Laser engraving of the ancient port of Piraeus ruins

Precise representation through laser engraving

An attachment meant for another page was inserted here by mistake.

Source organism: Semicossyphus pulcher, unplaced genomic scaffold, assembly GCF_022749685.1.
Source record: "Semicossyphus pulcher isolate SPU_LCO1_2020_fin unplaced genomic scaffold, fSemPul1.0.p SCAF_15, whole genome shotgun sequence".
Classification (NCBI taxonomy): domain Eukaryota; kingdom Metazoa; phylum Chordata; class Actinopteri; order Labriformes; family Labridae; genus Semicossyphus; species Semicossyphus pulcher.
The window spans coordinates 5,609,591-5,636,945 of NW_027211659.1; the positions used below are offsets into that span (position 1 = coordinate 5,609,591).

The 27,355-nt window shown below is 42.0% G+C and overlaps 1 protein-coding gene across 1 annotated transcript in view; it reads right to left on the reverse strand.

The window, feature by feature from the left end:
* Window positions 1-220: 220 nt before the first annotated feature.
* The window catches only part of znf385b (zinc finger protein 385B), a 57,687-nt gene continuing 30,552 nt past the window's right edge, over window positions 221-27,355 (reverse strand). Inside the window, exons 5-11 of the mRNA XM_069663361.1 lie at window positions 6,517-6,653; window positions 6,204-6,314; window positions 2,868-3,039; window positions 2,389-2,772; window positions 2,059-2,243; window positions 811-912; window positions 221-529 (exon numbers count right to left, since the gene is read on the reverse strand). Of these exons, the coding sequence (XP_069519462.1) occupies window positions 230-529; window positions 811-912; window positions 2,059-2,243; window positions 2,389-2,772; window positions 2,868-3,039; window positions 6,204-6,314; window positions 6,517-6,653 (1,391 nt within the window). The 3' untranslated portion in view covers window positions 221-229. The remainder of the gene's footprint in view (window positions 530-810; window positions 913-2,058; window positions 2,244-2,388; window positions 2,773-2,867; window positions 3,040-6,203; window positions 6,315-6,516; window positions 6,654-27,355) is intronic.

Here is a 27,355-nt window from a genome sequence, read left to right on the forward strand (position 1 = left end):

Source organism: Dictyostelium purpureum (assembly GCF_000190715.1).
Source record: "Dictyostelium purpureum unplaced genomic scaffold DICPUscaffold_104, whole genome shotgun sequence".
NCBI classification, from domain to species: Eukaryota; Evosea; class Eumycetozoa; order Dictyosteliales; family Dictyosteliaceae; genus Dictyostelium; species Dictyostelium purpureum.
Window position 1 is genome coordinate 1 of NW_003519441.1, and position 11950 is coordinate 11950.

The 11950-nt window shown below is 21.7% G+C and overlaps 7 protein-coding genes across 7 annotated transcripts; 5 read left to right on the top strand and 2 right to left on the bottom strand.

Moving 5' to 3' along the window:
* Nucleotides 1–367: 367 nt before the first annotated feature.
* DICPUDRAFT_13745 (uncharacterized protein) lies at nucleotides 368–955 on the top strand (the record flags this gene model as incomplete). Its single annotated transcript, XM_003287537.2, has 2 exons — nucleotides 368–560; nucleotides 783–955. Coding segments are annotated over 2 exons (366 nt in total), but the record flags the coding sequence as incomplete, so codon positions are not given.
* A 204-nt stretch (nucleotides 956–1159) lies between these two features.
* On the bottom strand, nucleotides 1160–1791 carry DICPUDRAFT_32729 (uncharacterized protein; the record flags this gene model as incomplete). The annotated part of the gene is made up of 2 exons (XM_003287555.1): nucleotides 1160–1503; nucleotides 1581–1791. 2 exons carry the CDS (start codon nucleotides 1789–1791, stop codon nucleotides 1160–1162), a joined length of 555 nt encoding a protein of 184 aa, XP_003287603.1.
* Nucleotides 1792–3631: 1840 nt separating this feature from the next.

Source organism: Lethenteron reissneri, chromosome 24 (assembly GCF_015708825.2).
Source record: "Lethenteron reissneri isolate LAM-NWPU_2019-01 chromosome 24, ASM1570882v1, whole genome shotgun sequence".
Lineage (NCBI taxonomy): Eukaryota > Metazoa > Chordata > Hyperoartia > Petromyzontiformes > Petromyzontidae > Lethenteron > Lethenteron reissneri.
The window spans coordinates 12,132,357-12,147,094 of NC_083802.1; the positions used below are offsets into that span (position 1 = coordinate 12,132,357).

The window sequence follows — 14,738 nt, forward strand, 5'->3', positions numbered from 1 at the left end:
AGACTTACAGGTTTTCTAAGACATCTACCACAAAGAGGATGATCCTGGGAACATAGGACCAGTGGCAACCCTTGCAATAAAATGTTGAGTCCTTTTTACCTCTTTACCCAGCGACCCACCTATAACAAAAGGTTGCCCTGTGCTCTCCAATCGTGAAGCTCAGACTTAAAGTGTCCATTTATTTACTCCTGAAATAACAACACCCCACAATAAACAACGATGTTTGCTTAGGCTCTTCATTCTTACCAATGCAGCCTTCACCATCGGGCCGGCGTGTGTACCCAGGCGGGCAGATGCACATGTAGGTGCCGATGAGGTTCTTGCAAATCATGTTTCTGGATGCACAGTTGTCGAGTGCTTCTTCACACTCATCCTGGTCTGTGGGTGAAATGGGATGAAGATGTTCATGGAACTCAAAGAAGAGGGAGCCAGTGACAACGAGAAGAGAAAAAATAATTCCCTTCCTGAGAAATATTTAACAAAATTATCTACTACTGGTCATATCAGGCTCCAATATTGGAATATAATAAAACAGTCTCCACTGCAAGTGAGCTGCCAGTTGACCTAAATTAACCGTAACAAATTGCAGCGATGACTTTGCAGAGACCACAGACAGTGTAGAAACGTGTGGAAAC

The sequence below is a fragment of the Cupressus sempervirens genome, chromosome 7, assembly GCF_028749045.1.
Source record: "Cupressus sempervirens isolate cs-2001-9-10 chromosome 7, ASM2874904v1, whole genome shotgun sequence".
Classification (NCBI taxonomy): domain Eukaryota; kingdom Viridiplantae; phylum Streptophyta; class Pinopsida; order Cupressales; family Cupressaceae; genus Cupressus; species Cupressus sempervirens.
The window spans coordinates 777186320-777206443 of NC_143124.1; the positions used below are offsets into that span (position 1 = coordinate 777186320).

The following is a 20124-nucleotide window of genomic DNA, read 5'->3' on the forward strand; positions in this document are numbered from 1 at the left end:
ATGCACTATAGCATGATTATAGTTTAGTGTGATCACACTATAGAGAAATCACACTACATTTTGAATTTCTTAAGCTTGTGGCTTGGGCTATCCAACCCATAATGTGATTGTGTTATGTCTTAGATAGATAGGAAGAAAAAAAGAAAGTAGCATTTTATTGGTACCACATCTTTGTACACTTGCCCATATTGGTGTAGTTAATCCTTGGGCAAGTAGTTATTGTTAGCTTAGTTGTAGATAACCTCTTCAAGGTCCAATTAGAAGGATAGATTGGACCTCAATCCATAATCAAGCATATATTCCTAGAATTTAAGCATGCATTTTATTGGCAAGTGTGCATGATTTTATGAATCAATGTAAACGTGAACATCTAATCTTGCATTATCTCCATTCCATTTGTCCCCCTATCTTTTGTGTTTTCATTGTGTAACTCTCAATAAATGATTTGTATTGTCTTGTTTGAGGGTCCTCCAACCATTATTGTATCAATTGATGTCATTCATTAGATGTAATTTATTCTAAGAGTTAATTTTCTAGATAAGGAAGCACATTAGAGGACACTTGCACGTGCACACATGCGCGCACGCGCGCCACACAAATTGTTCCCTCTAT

This project was a collaboration of our workshop with the Ephorate of Antiquities of Piraeus and Islands and the construction company THEMELI for the Attiko Metro. During the project by Attiko Metro for the extension for the TRAM line extension in Piraeus and after an excavation conducted by the Ephorate of Antiquities, the exact site of the ancient port of Piraeus was found where the lines were to be placed. Since it was not possible to present the findings in its entirety, because of technical difficulties, the Ephorate of Antiquities, in collaboration with an architect, designed the relics and restored it to full scale, so that it could be displayed in a different way. The idea was to display it on the platform of the new line station, at the spot where it was found. The station named "Akti Poseidonos" in the port of Piraeus (near gate E8 area). We were assigned to redesign and correct the drawings so that they would be readable by our laser cutter. We were then supplied with the material to be used ,which was Zimbabwean granite, so that we could proceed with laser engraving. The complete reconstruction of the ancient harbour of Piraeus was made by laser engraving a total of 160 pieces of granite measuring 60*60cm mostly, as well as some specifically cut pieces measuring 120*60cm. These tiles were not squared but they were water-cut so as to follow the actual design of the remains. In fact, they carried some perpendicular sides on each other and some squared ones adapted to the natural shape of the relics. Moreover, we were asked to reproduce a quite complex design, because each tile would be of a unique design which as part of a whole would represent the foundations of the ancient port of Piraeus. The process required specific moulds to be made, so that the tiles would be fully aligned on the laser cutter's working space, in order to be properly engraved (engraving across the entire surface of the granite tile, to avoid gaps or incomplete shapes). As soon as pattern engraving procedure was carried out, each tile was numbered so that we could identify which pattern referred to which piece. The total laser engraving was 62m * 1.2m, it is the largest non-stop engraving in the world, indeed. Special wooden boxes were built for where the plates would be placed and carried to the final location for their installation. Proper packaging foam was used to ensure safe transfer, protecting the cargo from scratches and breakage.